The deadline to file 2021 federal taxes for most people is Monday, April 18. You can forget special Covid extensions this year, but why April 18th? It turns out that April 15 is Emancipation Day, a holiday in Washington, D.C. So the IRS is giving the nation a an extra weekend. Late tax returns incur penalties, and they can be big. Late payment triggers other penalties. That’s right, the IRS penalizes you if you file late, and penalizes you again if you pay late. What’s more, filing late can draw extra scrutiny. That’s right, filing late could make you more likely to be audited. Talk about a triply whammy, so be careful. But should you rush to file your taxes on time, or should you go on extension to October 15? If you extend, it is automatic on request, and incredibly easy to do. But should you take advantage of the extra time?
If you extend, do you increase your odds of audit or decrease them? Millions of extensions are processed every year. Everyone can automatically get until October 15 by filing (electronically or by mail) a tiny form. It doesn’t even require a signature. Careful, the extension is to file your tax return, it is not an extension of time to pay. Thus, you need to pay by April 18 what you expect to owe when you actually file your taxes later in the year, anytime up until October 15th. But are there good reasons to take the extension? Perhaps the best reason to extend is that going on extension encourages reflection and due care. All tax returns must be signed and filed under penalties of perjury. Many returns filed right at the deadline are filed in haste, some carelessly. That will probably be true this year, perhaps even more so than usual, and that can bring on an audit.
Extensions can allow time to gather records, consider reporting alternatives, and get professional advice. It is best to file accurately so you don’t have to amend later. Amended returns often come about because people are in a rush. Amending isn’t necessarily bad, of course. There are times you may want or need to amend your return. But try to use amended returns sparingly. For one thing, amended returns are much more likely to be scrutinized. File once correctly so you do not need to do it again.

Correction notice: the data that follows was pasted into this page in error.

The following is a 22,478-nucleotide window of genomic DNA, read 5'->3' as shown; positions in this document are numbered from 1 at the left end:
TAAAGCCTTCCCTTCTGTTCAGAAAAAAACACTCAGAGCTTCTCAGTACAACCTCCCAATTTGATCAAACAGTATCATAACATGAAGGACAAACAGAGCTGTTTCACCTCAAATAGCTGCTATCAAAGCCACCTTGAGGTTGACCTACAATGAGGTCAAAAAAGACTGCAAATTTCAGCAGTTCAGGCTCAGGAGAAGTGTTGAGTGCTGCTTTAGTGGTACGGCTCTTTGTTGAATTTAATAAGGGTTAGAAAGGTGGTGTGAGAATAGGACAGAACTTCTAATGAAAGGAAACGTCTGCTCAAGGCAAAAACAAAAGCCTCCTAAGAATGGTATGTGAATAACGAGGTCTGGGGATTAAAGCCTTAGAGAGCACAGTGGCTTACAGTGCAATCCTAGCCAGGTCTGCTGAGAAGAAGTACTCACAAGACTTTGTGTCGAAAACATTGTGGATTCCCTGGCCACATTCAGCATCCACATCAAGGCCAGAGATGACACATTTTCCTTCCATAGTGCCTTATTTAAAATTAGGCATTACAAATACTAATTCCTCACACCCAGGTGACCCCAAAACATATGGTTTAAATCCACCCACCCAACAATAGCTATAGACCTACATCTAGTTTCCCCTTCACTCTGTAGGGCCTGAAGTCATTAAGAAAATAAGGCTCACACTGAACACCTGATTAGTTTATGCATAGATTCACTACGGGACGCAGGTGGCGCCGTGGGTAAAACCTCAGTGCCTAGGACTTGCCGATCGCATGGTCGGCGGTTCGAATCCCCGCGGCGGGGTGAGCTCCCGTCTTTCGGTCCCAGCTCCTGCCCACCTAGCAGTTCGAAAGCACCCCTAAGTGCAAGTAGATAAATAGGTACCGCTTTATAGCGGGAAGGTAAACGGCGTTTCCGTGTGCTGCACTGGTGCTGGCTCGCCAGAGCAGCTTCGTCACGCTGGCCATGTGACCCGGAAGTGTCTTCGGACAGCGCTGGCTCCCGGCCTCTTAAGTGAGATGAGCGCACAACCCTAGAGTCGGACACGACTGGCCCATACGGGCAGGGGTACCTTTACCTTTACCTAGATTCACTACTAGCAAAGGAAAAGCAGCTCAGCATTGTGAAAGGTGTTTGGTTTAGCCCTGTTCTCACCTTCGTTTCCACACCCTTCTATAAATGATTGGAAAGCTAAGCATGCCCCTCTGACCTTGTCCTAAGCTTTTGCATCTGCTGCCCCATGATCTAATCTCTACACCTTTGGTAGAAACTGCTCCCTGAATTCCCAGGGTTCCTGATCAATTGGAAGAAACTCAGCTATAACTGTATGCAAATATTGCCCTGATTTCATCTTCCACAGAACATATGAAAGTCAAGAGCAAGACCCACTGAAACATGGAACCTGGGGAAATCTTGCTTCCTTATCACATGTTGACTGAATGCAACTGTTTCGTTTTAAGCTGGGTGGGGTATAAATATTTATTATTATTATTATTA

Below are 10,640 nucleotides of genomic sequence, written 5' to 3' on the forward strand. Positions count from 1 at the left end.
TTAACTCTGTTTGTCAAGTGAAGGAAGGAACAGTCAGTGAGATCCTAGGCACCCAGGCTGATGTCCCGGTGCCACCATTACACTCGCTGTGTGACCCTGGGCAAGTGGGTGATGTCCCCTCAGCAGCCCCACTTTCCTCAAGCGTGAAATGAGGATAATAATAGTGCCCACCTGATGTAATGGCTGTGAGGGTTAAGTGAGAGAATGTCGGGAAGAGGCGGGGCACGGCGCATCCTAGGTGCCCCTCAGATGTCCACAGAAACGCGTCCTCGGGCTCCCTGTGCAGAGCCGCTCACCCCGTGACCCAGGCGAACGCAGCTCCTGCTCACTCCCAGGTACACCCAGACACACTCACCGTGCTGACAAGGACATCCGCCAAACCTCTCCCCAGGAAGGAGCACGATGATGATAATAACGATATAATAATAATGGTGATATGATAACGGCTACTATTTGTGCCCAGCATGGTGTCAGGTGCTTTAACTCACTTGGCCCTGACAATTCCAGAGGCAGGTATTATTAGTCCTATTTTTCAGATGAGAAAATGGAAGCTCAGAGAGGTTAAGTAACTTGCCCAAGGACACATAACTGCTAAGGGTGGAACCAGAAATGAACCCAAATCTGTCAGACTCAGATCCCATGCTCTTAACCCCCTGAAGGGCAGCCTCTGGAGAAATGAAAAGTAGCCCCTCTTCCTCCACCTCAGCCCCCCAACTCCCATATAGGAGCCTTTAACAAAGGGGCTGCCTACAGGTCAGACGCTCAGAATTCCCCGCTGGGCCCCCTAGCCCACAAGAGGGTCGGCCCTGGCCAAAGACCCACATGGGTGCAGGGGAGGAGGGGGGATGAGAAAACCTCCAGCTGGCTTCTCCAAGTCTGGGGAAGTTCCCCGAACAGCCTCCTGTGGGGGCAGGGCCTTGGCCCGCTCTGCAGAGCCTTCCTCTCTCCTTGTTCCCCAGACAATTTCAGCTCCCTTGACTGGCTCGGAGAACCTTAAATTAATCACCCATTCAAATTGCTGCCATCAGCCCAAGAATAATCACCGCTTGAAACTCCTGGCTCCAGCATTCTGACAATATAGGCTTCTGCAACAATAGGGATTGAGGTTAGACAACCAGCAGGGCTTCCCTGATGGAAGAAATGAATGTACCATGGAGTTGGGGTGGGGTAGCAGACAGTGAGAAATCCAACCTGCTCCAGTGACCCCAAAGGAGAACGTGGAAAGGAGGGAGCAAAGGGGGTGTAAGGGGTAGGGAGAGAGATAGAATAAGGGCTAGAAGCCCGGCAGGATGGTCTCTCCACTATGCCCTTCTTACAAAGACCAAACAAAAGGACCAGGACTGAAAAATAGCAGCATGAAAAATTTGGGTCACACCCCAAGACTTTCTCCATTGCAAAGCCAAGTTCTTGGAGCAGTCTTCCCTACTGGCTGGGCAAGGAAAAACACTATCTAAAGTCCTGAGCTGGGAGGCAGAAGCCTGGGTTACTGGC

The IRS doesn’t even have to approve the extension. It is automatic, and there is no discretion involved. You automatically get the extra six months, period. You may not need all that time, and once you extend, you can file whenever you would like between April 15 and October 15. That time comes in useful in other ways too. For example, going on extension also allows for corrected Forms 1099 and K-1. You may be waiting for Forms K-1, gathering documents or seeking professional advice.
If there are debatable points on your return, such as whether a legal settlements is ordinary or capital gain or if your lawsuit settlement is taxable at all, take the time to get some professional advice. Besides, even if you have all your forms ready, what if you receive a Form K-1 or 1099 after you file? It happens a lot, and the earlier you file your return, the greater the risk you will receive corrected forms that may make you need to amend. Going on extension makes it less likely that you will be surprised by a tardy corrected Form K-1 or 1099. You may as well file once and file correctly.
There appears to be no hard evidence to prove whether extending reduces, increases or does not impact audit risk. There is no evidence that there is an increased audit risk if you go on extension, but given all the advantages of an extension, I believe that an extension can actually help reduce your audit risk. All taxpayers worry about IRS audit risk. The IRS does not release data about whether going on extension increases or decreases your chances. But I still say extensions encourage reflection and care, and that alone reduces audit risk. To extend, you can submit a Form 4868, ask your tax return preparer, use commercial software, or do it yourself electronically. For more guidance, check out IRS tax topic 304, covering extensions of time to file your tax return.